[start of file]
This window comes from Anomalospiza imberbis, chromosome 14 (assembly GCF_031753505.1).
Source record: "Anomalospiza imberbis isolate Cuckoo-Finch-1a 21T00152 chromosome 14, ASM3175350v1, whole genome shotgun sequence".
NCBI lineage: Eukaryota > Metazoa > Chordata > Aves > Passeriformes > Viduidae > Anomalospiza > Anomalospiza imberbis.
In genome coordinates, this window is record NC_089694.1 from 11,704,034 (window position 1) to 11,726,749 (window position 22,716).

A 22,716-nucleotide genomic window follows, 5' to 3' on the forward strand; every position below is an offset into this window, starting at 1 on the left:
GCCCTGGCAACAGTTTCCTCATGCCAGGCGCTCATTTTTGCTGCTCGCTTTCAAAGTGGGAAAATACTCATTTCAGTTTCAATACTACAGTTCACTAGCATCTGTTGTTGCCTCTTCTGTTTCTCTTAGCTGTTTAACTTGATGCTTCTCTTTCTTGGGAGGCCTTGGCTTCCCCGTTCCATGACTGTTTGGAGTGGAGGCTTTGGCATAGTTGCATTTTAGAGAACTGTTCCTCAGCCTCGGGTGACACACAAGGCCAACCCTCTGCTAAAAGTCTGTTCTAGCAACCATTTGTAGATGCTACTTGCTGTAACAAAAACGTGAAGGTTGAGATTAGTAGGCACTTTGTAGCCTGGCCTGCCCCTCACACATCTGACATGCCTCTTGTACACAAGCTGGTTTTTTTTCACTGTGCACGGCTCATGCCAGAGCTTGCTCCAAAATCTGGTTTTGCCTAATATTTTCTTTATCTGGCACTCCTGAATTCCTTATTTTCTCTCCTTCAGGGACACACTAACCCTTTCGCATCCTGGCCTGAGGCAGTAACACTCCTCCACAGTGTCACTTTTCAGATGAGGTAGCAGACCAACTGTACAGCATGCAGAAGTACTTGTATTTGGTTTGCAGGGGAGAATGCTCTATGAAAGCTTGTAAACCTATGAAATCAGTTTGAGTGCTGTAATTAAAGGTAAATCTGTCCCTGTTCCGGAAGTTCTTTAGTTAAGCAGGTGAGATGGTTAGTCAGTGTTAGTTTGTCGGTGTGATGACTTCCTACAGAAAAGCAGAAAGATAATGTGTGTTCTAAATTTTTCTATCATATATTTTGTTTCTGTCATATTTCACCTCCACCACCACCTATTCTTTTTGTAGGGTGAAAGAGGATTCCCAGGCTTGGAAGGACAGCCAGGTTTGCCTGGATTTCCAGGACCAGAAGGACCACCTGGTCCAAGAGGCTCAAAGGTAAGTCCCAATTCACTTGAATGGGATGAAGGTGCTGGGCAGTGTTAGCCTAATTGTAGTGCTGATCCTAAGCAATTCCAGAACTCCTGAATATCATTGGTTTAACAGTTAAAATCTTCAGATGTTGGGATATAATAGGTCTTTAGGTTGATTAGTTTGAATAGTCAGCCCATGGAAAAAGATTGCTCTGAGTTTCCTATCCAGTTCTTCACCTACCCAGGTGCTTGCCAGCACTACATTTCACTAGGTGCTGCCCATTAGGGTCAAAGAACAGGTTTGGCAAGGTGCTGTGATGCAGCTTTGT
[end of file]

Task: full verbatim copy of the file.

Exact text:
This window comes from Anomalospiza imberbis, chromosome 14 (assembly GCF_031753505.1).
Source record: "Anomalospiza imberbis isolate Cuckoo-Finch-1a 21T00152 chromosome 14, ASM3175350v1, whole genome shotgun sequence".
NCBI lineage: Eukaryota > Metazoa > Chordata > Aves > Passeriformes > Viduidae > Anomalospiza > Anomalospiza imberbis.
In genome coordinates, this window is record NC_089694.1 from 11,704,034 (window position 1) to 11,726,749 (window position 22,716).

A 22,716-nucleotide genomic window follows, 5' to 3' on the forward strand; every position below is an offset into this window, starting at 1 on the left:
GCCCTGGCAACAGTTTCCTCATGCCAGGCGCTCATTTTTGCTGCTCGCTTTCAAAGTGGGAAAATACTCATTTCAGTTTCAATACTACAGTTCACTAGCATCTGTTGTTGCCTCTTCTGTTTCTCTTAGCTGTTTAACTTGATGCTTCTCTTTCTTGGGAGGCCTTGGCTTCCCCGTTCCATGACTGTTTGGAGTGGAGGCTTTGGCATAGTTGCATTTTAGAGAACTGTTCCTCAGCCTCGGGTGACACACAAGGCCAACCCTCTGCTAAAAGTCTGTTCTAGCAACCATTTGTAGATGCTACTTGCTGTAACAAAAACGTGAAGGTTGAGATTAGTAGGCACTTTGTAGCCTGGCCTGCCCCTCACACATCTGACATGCCTCTTGTACACAAGCTGGTTTTTTTTCACTGTGCACGGCTCATGCCAGAGCTTGCTCCAAAATCTGGTTTTGCCTAATATTTTCTTTATCTGGCACTCCTGAATTCCTTATTTTCTCTCCTTCAGGGACACACTAACCCTTTCGCATCCTGGCCTGAGGCAGTAACACTCCTCCACAGTGTCACTTTTCAGATGAGGTAGCAGACCAACTGTACAGCATGCAGAAGTACTTGTATTTGGTTTGCAGGGGAGAATGCTCTATGAAAGCTTGTAAACCTATGAAATCAGTTTGAGTGCTGTAATTAAAGGTAAATCTGTCCCTGTTCCGGAAGTTCTTTAGTTAAGCAGGTGAGATGGTTAGTCAGTGTTAGTTTGTCGGTGTGATGACTTCCTACAGAAAAGCAGAAAGATAATGTGTGTTCTAAATTTTTCTATCATATATTTTGTTTCTGTCATATTTCACCTCCACCACCACCTATTCTTTTTGTAGGGTGAAAGAGGATTCCCAGGCTTGGAAGGACAGCCAGGTTTGCCTGGATTTCCAGGACCAGAAGGACCACCTGGTCCAAGAGGCTCAAAGGTAAGTCCCAATTCACTTGAATGGGATGAAGGTGCTGGGCAGTGTTAGCCTAATTGTAGTGCTGATCCTAAGCAATTCCAGAACTCCTGAATATCATTGGTTTAACAGTTAAAATCTTCAGATGTTGGGATATAATAGGTCTTTAGGTTGATTAGTTTGAATAGTCAGCCCATGGAAAAAGATTGCTCTGAGTTTCCTATCCAGTTCTTCACCTACCCAGGTGCTTGCCAGCACTACATTTCACTAGGTGCTGCCCATTAGGGTCAAAGAACAGGTTTGGCAAGGTGCTGTGATGCAGCTTTGT